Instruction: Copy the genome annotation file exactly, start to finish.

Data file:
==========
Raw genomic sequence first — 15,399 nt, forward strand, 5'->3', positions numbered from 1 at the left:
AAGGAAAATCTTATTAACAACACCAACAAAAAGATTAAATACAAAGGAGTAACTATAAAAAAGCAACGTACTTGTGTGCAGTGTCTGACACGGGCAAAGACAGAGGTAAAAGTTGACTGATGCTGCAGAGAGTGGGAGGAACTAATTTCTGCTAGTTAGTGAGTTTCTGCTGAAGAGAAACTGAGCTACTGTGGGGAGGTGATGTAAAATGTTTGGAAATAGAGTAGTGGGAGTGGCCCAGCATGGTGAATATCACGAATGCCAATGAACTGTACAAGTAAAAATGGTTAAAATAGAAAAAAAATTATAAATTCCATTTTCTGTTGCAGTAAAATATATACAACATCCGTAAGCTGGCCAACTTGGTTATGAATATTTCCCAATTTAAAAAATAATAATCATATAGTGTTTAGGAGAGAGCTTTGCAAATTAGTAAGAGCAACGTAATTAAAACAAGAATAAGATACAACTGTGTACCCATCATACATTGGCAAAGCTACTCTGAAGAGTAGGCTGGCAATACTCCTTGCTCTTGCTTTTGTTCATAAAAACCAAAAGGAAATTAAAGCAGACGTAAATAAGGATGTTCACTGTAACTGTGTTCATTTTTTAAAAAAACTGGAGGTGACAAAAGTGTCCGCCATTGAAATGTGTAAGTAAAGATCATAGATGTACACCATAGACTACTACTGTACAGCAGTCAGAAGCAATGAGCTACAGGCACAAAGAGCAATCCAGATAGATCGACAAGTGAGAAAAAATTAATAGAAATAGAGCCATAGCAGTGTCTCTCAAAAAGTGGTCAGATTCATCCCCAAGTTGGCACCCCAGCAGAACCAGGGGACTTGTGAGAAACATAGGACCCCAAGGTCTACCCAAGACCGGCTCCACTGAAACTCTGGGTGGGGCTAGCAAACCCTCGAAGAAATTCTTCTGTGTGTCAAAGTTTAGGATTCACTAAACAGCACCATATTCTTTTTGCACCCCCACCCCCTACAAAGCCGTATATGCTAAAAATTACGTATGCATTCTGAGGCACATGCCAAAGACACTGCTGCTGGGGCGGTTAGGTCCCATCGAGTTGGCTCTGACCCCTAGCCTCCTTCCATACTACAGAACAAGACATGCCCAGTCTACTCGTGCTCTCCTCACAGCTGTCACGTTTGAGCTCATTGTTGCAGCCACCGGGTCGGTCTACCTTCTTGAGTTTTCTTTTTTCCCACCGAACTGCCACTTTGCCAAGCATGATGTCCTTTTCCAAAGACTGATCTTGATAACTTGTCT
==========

Raw genomic sequence first — 15,399 nt, forward strand, 5'->3', positions numbered from 1 at the left:
AAGGAAAATCTTATTAACAACACCAACAAAAAGATTAAATACAAAGGAGTAACTATAAAAAAGCAACGTACTTGTGTGCAGTGTCTGACACGGGCAAAGACAGAGGTAAAAGTTGACTGATGCTGCAGAGAGTGGGAGGAACTAATTTCTGCTAGTTAGTGAGTTTCTGCTGAAGAGAAACTGAGCTACTGTGGGGAGGTGATGTAAAATGTTTGGAAATAGAGTAGTGGGAGTGGCCCAGCATGGTGAATATCACGAATGCCAATGAACTGTACAAGTAAAAATGGTTAAAATAGAAAAAAAATTATAAATTCCATTTTCTGTTGCAGTAAAATATATACAACATCCGTAAGCTGGCCAACTTGGTTATGAATATTTCCCAATTTAAAAAATAATAATCATATAGTGTTTAGGAGAGAGCTTTGCAAATTAGTAAGAGCAACGTAATTAAAACAAGAATAAGATACAACTGTGTACCCATCATACATTGGCAAAGCTACTCTGAAGAGTAGGCTGGCAATACTCCTTGCTCTTGCTTTTGTTCATAAAAACCAAAAGGAAATTAAAGCAGACGTAAATAAGGATGTTCACTGTAACTGTGTTCATTTTTTAAAAAAACTGGAGGTGACAAAAGTGTCCGCCATTGAAATGTGTAAGTAAAGATCATAGATGTACACCATAGACTACTACTGTACAGCAGTCAGAAGCAATGAGCTACAGGCACAAAGAGCAATCCAGATAGATCGACAAGTGAGAAAAAATTAATAGAAATAGAGCCATAGCAGTGTCTCTCAAAAAGTGGTCAGATTCATCCCCAAGTTGGCACCCCAGCAGAACCAGGGGACTTGTGAGAAACATAGGACCCCAAGGTCTACCCAAGACCGGCTCCACTGAAACTCTGGGTGGGGCTAGCAAACCCTCGAAGAAATTCTTCTGTGTGTCAAAGTTTAGGATTCACTAAACAGCACCATATTCTTTTTGCACCCCCACCCCCTACAAAGCCGTATATGCTAAAAATTACGTATGCATTCTGAGGCACATGCCAAAGACACTGCTGCTGGGGCGGTTAGGTCCCATCGAGTTGGCTCTGACCCCTAGCCTCCTTCCATACTACAGAACAAGACATGCCCAGTCTACTCGTGCTCTCCTCACAGCTGTCACGTTTGAGCTCATTGTTGCAGCCACCGGGTCGGTCTACCTTCTTGAGTTTTCTTTTTTCCCACCGAACTGCCACTTTGCCAAGCATGATGTCCTTTTCCAAAGACTGATCTTGATAACTTGTCT